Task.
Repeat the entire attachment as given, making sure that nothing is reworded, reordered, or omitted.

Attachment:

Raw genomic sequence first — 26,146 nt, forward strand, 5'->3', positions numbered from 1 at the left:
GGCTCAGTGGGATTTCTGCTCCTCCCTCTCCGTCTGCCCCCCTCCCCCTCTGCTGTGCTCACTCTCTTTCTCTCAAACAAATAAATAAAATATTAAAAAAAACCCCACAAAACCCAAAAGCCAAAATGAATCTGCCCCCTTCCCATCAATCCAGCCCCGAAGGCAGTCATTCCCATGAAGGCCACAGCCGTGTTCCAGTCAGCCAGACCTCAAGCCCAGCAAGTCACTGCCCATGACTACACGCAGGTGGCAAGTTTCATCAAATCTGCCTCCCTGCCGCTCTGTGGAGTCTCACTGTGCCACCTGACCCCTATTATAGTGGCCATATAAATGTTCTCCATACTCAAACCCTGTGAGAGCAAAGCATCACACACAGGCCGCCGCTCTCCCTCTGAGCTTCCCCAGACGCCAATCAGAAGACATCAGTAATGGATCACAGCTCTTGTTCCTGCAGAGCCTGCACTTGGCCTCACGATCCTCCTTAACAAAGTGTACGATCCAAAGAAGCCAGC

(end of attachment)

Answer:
Raw genomic sequence first — 26,146 nt, forward strand, 5'->3', positions numbered from 1 at the left:
GGCTCAGTGGGATTTCTGCTCCTCCCTCTCCGTCTGCCCCCCTCCCCCTCTGCTGTGCTCACTCTCTTTCTCTCAAACAAATAAATAAAATATTAAAAAAAACCCCACAAAACCCAAAAGCCAAAATGAATCTGCCCCCTTCCCATCAATCCAGCCCCGAAGGCAGTCATTCCCATGAAGGCCACAGCCGTGTTCCAGTCAGCCAGACCTCAAGCCCAGCAAGTCACTGCCCATGACTACACGCAGGTGGCAAGTTTCATCAAATCTGCCTCCCTGCCGCTCTGTGGAGTCTCACTGTGCCACCTGACCCCTATTATAGTGGCCATATAAATGTTCTCCATACTCAAACCCTGTGAGAGCAAAGCATCACACACAGGCCGCCGCTCTCCCTCTGAGCTTCCCCAGACGCCAATCAGAAGACATCAGTAATGGATCACAGCTCTTGTTCCTGCAGAGCCTGCACTTGGCCTCACGATCCTCCTTAACAAAGTGTACGATCCAAAGAAGCCAGC